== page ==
For years, David Ortiz would go way too late in fantasy drafts. This was primarily for two reasons. The first was an irrational fear of “clogging up” the utility slot. I wish I could clog my utility slot with 35 homers, 110 RBIs and a plus batting average every year. However, I digress, the second reason was his advanced age. Annually, I would target Ortiz because he would go at a value compared to the production that he would provide.
This year there are two players that I believe are being discounted because of their age. While they are not the producers that Ortiz was, they are nonetheless capable of providing ample production at a fraction of the cost. From the title of the article, you know I am talking about Albert Pujols and Jose Bautista.
Pujols carries some warts beyond his age. He is annually battling foot issues stemming from plantar fasciatis, which makes him difficult to watch at times. On December 22, he actually underwent surgery to repair his right plantar fascia. This injury might be causing some concern and driving down his value despite the fact that Pujols has played through this issue for sometime and managed three consecutive 150+ game seasons.
Entering his age 37 season, I suspect that age is a fairly large factor in his current ADP – 123.79. He also may be suffering from “bad contract” discount, which is in the same vein as the “bad team” or “bad trade” discounts. Many owners perceive Pujols’s contract to be an albatross, I think this may also be a factor in his ADP.
In terms of sheer counting number production, Pujols popped 31 homers, drove in 119 runs while scoring 71 times and triple-slashing .268/.323/.457. Despite his foot injury, Pujols was also able to manage 4 swipes. On ESPN, Pujols finished as the 84th overall player, which is already a 40 pick spread between his current ADP and last year’s value.
Pujols was able to maintain a strong hard contact rate of 36.5% with a 47.9% pull rate and healthy flyball percentage of 39.5%. There is little reason aside from age or injury decline to suspect that the power will be going away. Last year’s profile and a similar profile in 2014 were sufficient to support an average close to .270, despite a BABIP hovering around .260. As long as the BABIP does not bottom out, as in 2015, Pujols can be safely penciled in for .260ish average 30-35 HRs assuming 150 games.
With Mike Trout and Kole Calhoun hitting in front of him, Pujols should drive in somewhere in the range of 95 runs. Last year’s total seems out of reach, but it does present an upside projection. Whatever Pujols loses in his RBI total, I think will return in his Runs total. In the two years before last, Pujols averaged 87 runs.
My Projection for Pujols: 151 GP, 33 HR, 82 R, 94 RBI, 3 SB, .260/.315/.482.
Jose Bautista is another player suffering from multiple discounts – one being age. An injury plagued season last year is another. A third factor is the uncertainty of his situation – he is still an unsigned free agent. At 36 years of age, Bautista is coming off a season where he played in 115 games, slugged 22 homers while triple-slashing .234/.366/.452.
If you paced Bautista’s counting stats out to 150 games, Bautista would have hit 28 homers, scored 88 runs, and driven in 88 runs. This still would have represented a down season, but anyone that has owned Bautista can tell you that he has history of otherworldly surges – a simple power surge could have brought him back in line with production from recent seasons. Presently, Bautista is being drafted as the 26th OF and the 117th player overall. I think this severely underrates Bautista. In fact, if I could fast forward to March and buy him at that price, I would do it in a heartbeat.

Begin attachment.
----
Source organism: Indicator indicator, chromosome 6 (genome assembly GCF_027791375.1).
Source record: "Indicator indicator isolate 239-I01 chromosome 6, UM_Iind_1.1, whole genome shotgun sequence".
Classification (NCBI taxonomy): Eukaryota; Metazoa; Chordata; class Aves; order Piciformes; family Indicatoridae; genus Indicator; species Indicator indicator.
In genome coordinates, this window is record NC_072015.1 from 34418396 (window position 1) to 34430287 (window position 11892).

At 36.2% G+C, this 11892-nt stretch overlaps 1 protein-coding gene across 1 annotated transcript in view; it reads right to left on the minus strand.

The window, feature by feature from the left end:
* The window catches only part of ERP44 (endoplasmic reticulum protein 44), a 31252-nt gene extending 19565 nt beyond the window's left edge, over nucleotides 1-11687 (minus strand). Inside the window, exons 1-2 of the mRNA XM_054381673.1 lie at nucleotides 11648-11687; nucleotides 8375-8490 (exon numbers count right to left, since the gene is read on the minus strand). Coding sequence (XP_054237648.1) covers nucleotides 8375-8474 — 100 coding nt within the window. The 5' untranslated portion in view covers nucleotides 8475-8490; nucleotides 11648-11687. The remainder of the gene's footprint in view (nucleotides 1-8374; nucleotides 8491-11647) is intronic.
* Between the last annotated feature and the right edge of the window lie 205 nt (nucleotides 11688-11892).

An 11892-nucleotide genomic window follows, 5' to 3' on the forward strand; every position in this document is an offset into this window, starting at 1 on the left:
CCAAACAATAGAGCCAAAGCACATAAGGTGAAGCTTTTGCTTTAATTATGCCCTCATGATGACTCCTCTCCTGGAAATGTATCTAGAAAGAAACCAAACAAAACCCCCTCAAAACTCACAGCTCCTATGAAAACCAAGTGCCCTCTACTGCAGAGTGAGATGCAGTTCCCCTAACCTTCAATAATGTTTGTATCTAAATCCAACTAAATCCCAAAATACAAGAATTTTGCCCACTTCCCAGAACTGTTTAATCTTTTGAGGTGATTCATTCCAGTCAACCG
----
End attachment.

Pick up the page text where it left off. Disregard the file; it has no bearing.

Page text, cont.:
In my opinion, the most encouraging thing about Bautista is that he maintained a high walk rate – 16%. His strikeout rate did rise 4 points, but it was not egregious at 19.9%. Now this is speculation, but I think the increase in strikeout rate was the result of two factors: (1) injury and (2) pressing to make up lost time for injury. Some will argue that the strikeout rate surge was simply due to age and slowing bat speed. I believe this argument to be confirmation bias and unsupported by the evidence – Bautista’s 7.2% SwStr% is nearly identical to the last three years.
Taking this a step further, Bautista has not become some wild free-swinger. He swung less last year in total (36.6% v. 39.4%) and at pitches outside the zone (20.2% v. 22.2%). If anything, he was too passive at the plate and allowed pitchers to get ahead on him too easily with a First Strike percentage of 56.1%.
Bautista’s batted ball data also supports the position that his decline is somewhat exaggerated. Last year, Bautista pulled the ball 52.8% of the time (3rd among qualified hitters) while hitting more flyballs than grounders (41.7% v. 39.5%) and had seventh highest Hard Contact rate among qualified hitters (41.1%). To me, this information indicates that Bautista’s power is still very real.
Without much, if any, decline in plate discipline and a batted ball profile that supports the position that the power is still present, Bautista is an extreme value at his current ADP. Remember, just a season ago, Bautsita was going anywhere between 25-30 overall. By all indications, Bautista is an extremely competitive player and will be motivated now, more than ever to play well and secure a longer term deal off what will likely be a short-term contract this season.
As a result, I am fully in on Bautista at his current ADP at 116.73 and believe that he should be going nearly 50 picks higher.
My projection for Bautista: 150 GP, 38 HR, 87 R, 100 RBI, 5 SB, .251/.379/.501